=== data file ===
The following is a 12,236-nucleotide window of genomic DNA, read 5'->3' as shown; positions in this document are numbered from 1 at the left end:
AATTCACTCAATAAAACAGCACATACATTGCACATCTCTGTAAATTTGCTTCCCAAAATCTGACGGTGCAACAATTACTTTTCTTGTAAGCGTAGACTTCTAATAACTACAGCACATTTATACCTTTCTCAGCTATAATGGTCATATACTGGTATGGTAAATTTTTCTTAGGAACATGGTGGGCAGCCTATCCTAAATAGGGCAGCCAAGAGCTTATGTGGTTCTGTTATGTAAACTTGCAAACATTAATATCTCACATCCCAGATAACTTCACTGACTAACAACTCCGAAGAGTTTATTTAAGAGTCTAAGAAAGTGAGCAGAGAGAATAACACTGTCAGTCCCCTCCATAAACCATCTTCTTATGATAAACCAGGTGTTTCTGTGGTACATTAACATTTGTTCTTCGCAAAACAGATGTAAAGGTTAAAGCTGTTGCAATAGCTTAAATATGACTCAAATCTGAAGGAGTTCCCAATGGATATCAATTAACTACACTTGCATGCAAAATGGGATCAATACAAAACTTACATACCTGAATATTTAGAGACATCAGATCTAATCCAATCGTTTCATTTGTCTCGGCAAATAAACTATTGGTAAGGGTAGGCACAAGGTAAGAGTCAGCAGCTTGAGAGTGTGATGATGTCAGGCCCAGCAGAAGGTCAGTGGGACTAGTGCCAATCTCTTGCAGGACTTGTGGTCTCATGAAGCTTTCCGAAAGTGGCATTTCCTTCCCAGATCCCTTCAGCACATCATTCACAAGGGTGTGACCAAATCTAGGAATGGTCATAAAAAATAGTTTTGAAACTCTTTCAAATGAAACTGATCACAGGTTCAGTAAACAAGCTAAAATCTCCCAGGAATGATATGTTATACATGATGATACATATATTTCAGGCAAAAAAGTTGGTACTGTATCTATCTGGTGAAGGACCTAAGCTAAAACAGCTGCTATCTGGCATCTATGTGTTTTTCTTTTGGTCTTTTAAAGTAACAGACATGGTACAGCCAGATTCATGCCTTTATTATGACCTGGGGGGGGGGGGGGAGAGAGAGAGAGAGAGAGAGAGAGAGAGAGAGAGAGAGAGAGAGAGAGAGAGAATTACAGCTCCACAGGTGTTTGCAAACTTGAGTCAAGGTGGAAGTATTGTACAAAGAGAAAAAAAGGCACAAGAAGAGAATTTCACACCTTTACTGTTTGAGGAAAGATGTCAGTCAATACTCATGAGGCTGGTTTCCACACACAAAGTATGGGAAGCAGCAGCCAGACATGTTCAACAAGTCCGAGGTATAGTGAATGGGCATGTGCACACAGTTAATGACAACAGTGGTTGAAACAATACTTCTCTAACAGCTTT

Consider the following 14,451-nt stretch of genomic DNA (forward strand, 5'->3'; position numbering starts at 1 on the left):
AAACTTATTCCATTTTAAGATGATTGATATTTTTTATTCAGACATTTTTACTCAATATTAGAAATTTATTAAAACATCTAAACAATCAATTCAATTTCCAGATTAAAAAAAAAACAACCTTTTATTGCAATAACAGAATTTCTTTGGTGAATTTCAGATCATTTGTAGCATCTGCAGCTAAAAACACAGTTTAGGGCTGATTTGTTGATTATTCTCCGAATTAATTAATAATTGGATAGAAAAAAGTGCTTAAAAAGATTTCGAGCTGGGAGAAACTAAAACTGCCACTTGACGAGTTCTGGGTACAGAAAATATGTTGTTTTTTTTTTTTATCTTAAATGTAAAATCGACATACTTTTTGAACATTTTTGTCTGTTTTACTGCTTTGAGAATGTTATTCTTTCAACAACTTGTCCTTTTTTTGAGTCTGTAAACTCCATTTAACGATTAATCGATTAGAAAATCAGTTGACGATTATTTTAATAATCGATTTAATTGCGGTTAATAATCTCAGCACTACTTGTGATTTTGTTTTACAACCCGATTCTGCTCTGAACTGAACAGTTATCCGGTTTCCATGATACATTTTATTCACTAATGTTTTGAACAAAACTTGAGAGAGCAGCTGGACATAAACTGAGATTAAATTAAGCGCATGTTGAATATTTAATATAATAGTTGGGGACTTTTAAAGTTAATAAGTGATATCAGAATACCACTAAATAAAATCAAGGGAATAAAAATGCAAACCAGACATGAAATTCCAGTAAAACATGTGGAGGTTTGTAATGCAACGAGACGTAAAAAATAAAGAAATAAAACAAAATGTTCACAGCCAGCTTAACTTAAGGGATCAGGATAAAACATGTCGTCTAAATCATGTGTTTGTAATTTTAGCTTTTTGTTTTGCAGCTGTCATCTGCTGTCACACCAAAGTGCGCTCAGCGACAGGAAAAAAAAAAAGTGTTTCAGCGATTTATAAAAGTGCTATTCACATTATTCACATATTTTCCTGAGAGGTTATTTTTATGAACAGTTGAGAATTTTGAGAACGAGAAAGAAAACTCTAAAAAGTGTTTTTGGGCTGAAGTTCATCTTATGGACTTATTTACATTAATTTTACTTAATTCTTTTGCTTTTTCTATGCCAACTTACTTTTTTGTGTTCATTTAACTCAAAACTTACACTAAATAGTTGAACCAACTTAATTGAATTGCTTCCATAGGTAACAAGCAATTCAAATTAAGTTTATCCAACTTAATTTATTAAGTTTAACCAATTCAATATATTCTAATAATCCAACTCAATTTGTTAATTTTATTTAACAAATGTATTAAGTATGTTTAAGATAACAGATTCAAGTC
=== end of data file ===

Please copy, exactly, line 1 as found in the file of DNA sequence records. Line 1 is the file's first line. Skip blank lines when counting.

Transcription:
The following is a 12,236-nucleotide window of genomic DNA, read 5'->3' as shown; positions in this document are numbered from 1 at the left end: